Expression of Immune Checkpoint Receptors in Placentae With Infectious and Non-Infectious Chronic Villitis

Maryam Shahi, Ricardo Mamber Czeresnia, E. Heidi Cheek, Reade A. Quinton, Rana Chakraborty, Elizabeth Ann L. Enninga

Research output: Contribution to journalArticlepeer-review


Pregnancy is an immunological paradox whereby maternal immunity accepts a genetically unique fetus (or fetuses), while maintaining protective innate and adaptive responses to infectious pathogens. This close contact between the genetically diverse mother and fetus requires numerous mechanisms of immune tolerance initiated by trophoblast cell signals. However, in a placental condition known as villitis of unknown etiology (VUE), there appears to be a breakdown in this tolerance allowing maternal cytotoxic T-cells to traffic into the placenta to destroy fetal villi. VUE is associated with several gestational complications and an increased risk of recurrence in a subsequent pregnancy, making it a significant obstetrical diagnosis. The cause of VUE remains unclear, but dysfunctional signaling through immune checkpoint pathways, which have a critical role in blunting immune responses, may play an important role. Therefore, using placental tissue from normal pregnancy (n=8), VUE (n=8) and cytomegalovirus (CMV) infected placentae (n=4), we aimed to identify differences in programmed cell death 1 (PD-1), programmed death ligand-1 (PD-L1), LAG3 and CTLA4 expression between these etiologies by immunohistochemistry (IHC). Results demonstrated significantly lower expression of PD-L1 on trophoblast cells from VUE placentae compared to control and CMV infection. Additionally, we observed significantly higher counts of PD-1+ (>100 cells/image) and LAG3+ (0-120 cells/image) cells infiltrating into the villi during VUE compared to infection and control. Minimal CTLA4 staining was observed in all placentae, with only a few Hofbauer cells staining positive. Together, this suggests that a loss of tolerance through immune checkpoint signaling may be an important mechanism leading to the activation and trafficking of maternal cells into fetal villi during VUE. Further mechanistic studies are warranted to understand possible allograft rejection more clearly and in developing effective strategies to prevent this condition from occurring in utero.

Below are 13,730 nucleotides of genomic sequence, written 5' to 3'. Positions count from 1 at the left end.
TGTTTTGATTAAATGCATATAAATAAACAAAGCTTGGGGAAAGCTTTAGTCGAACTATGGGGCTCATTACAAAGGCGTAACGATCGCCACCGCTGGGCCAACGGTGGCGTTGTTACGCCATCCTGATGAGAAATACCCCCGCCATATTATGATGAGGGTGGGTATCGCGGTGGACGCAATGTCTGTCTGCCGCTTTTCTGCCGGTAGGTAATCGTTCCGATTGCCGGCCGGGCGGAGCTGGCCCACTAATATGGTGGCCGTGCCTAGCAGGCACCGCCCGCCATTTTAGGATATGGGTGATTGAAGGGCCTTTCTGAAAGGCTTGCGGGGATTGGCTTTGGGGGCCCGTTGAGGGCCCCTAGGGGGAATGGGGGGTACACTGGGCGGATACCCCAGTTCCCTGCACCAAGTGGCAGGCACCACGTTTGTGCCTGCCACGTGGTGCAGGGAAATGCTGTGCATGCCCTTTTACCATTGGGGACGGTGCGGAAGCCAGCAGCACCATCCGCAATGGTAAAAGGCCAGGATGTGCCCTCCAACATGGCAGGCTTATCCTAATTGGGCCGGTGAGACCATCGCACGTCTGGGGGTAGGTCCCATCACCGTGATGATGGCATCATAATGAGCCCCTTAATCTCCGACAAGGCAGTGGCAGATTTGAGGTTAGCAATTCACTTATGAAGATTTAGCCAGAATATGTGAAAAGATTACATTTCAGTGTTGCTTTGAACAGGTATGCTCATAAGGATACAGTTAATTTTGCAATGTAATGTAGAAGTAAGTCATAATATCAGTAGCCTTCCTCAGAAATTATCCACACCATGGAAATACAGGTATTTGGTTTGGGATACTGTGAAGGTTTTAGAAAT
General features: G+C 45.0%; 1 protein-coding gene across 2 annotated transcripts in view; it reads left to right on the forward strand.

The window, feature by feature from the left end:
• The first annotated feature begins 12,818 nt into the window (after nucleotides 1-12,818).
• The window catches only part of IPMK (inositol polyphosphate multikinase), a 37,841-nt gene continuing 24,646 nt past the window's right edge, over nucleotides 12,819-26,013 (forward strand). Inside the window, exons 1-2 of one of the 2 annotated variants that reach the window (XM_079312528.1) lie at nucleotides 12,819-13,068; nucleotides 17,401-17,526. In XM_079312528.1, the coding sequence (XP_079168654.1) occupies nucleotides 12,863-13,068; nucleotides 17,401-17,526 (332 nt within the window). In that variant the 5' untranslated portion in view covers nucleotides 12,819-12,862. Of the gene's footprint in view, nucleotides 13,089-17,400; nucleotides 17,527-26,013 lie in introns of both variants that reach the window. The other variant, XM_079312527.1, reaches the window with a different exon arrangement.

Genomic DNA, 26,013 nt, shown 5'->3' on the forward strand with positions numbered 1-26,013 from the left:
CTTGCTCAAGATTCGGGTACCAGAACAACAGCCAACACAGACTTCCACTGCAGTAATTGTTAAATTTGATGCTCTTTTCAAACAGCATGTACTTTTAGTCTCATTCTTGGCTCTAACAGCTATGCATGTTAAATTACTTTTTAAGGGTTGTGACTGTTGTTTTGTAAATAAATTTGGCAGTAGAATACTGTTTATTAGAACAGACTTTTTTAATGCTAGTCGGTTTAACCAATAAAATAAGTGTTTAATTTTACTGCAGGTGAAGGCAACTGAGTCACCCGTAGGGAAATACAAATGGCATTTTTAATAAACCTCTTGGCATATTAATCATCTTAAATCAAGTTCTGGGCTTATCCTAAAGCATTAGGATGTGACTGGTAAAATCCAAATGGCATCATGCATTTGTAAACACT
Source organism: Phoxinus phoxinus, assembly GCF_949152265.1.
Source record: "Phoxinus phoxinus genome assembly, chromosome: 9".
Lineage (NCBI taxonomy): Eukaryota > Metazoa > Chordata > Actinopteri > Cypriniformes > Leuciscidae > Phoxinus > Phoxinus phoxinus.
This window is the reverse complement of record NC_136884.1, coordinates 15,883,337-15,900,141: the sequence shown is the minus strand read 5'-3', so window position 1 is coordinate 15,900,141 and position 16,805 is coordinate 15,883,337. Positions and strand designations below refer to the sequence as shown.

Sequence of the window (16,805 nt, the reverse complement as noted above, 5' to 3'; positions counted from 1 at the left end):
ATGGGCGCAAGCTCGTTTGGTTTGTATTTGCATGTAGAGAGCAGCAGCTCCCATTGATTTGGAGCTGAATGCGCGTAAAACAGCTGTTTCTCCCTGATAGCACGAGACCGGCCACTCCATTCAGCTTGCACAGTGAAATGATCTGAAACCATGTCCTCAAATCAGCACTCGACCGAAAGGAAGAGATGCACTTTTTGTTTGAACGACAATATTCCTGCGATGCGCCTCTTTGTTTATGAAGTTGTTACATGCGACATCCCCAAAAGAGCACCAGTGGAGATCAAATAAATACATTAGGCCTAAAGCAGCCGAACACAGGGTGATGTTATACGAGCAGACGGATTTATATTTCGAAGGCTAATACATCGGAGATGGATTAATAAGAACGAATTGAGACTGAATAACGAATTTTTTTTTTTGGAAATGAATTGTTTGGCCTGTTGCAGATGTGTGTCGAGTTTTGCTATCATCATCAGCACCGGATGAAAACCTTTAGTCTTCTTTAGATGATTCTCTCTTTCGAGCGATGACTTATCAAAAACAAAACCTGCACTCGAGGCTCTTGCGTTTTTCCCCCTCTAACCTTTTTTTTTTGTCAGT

Original languageEnglish (US)
Article number705219
JournalFrontiers in immunology
StatePublished - Jul 30 2021


  • LAG3
  • PD-1
  • PD-L1
  • cytomegalovirus
  • immune tolerance
  • placenta
  • villitis

ASJC Scopus subject areas

  • Immunology and Allergy
  • Immunology


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